Securities
     • Convertible Bonds
         – Payback (or break-even time) – measures how
           long the higher interest income (associated with
           the bond) must persist to make up for the
           difference between the price of the bond and its
           conversion premium

                          Bond Price - Conversion Value
Payback 
          Bond Income - Income from Equal Investment in Common Stock
    Other Embedded Derivatives
• Dual Currency Bonds
  – Coupons denominated in a different currency
    than its principal amount
• Equity Index-linked Notes
  – Link payoff to an equity index
• Commodity-linked Bull and Bear Bonds
  – Link payoff with commodity price movements
• Swap-linked Notes
  – Connect payoff with interest rate changes
      Valuing Flexibility: An
   Introduction to Real Options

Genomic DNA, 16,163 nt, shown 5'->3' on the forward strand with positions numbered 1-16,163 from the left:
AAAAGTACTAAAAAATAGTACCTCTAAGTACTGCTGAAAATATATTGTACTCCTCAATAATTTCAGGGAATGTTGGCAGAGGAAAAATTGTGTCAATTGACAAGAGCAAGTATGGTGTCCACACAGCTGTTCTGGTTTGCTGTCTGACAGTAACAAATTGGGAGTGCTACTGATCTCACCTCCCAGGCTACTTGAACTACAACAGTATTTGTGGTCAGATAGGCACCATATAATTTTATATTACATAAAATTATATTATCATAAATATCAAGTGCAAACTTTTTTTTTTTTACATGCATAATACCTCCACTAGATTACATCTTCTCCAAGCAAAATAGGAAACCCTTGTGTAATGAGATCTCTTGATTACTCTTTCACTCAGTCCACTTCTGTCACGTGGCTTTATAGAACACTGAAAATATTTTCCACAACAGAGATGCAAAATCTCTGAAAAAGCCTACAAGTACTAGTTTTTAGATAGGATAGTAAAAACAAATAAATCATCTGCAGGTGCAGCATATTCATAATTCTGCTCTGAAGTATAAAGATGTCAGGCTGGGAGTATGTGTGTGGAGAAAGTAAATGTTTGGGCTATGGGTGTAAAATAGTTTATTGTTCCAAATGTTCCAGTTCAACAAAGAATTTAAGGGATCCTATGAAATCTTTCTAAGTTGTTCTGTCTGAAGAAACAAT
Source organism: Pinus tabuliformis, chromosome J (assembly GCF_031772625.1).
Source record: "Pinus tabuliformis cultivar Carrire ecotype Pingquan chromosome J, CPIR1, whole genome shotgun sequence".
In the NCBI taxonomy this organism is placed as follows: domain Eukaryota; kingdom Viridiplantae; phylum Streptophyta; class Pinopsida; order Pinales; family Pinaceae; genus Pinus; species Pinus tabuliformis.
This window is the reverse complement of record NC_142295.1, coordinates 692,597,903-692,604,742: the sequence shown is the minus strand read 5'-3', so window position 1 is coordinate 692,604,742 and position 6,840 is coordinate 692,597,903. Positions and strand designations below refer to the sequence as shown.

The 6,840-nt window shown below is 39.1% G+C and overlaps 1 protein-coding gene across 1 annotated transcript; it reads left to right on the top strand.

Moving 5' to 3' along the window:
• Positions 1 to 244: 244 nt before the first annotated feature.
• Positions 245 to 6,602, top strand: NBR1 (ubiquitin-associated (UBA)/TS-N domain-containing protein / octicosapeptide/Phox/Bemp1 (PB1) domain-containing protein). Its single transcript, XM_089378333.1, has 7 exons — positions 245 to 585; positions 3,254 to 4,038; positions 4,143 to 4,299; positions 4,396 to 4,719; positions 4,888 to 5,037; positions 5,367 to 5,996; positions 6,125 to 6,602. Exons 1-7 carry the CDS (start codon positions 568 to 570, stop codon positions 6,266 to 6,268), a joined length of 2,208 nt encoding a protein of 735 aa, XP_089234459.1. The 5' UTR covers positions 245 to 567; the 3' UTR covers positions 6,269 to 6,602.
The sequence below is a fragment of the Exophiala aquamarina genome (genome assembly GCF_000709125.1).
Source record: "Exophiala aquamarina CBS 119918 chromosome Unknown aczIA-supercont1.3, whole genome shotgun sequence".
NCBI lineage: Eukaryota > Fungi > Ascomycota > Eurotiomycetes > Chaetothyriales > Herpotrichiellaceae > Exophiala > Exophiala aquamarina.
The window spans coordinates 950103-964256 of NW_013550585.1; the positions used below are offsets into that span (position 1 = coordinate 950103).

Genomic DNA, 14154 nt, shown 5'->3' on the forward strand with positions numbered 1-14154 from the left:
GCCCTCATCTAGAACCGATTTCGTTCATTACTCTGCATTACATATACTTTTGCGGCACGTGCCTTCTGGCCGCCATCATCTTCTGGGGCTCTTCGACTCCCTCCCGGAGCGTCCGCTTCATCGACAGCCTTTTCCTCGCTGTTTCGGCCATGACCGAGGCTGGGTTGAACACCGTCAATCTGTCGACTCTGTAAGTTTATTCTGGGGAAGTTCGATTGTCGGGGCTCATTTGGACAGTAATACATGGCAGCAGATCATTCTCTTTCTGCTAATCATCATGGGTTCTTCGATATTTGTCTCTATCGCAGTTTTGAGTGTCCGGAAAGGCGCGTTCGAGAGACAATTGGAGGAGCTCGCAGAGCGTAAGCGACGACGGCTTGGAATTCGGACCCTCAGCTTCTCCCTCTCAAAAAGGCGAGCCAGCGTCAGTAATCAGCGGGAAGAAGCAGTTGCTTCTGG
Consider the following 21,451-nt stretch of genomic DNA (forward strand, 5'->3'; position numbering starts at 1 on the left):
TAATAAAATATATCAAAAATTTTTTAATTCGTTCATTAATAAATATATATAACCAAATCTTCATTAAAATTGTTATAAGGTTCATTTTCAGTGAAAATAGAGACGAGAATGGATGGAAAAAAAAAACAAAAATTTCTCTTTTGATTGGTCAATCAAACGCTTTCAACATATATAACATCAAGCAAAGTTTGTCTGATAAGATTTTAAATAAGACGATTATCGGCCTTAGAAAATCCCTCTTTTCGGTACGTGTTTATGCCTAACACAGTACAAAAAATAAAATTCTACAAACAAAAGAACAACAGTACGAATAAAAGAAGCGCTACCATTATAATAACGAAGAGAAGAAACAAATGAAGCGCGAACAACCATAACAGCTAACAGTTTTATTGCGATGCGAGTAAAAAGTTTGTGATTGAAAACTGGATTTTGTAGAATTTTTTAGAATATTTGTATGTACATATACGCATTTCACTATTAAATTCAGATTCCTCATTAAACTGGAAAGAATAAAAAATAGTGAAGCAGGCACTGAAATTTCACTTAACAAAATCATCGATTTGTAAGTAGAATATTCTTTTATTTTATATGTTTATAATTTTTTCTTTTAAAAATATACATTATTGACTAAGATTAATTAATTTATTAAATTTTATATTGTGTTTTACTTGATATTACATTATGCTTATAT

• Factors responsible for their increasing
  importance
  – The pace of technological innovation
  – Deregulation and privatization
  – Advances in option pricing theory and
    decreases in the computing costs
• Company Valuation and Real Options
         The Internet
      Investments Online
www.isda.org
www.numa.com
www.goldmansachs.com/qs/
www.calamos.com
www.dir.co.jp/InfoManage/datarsc.html
www.optionscentral.com
www.amex.com/structuredeq/structured_products.
 stm
End of Chapter 24
 –Swap Contracts,
 Convertible Securities, and
 Other Embedded Derivatives
       Future topics
        Chapter 25
• Professional Asset Management

				
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posted:7/11/2011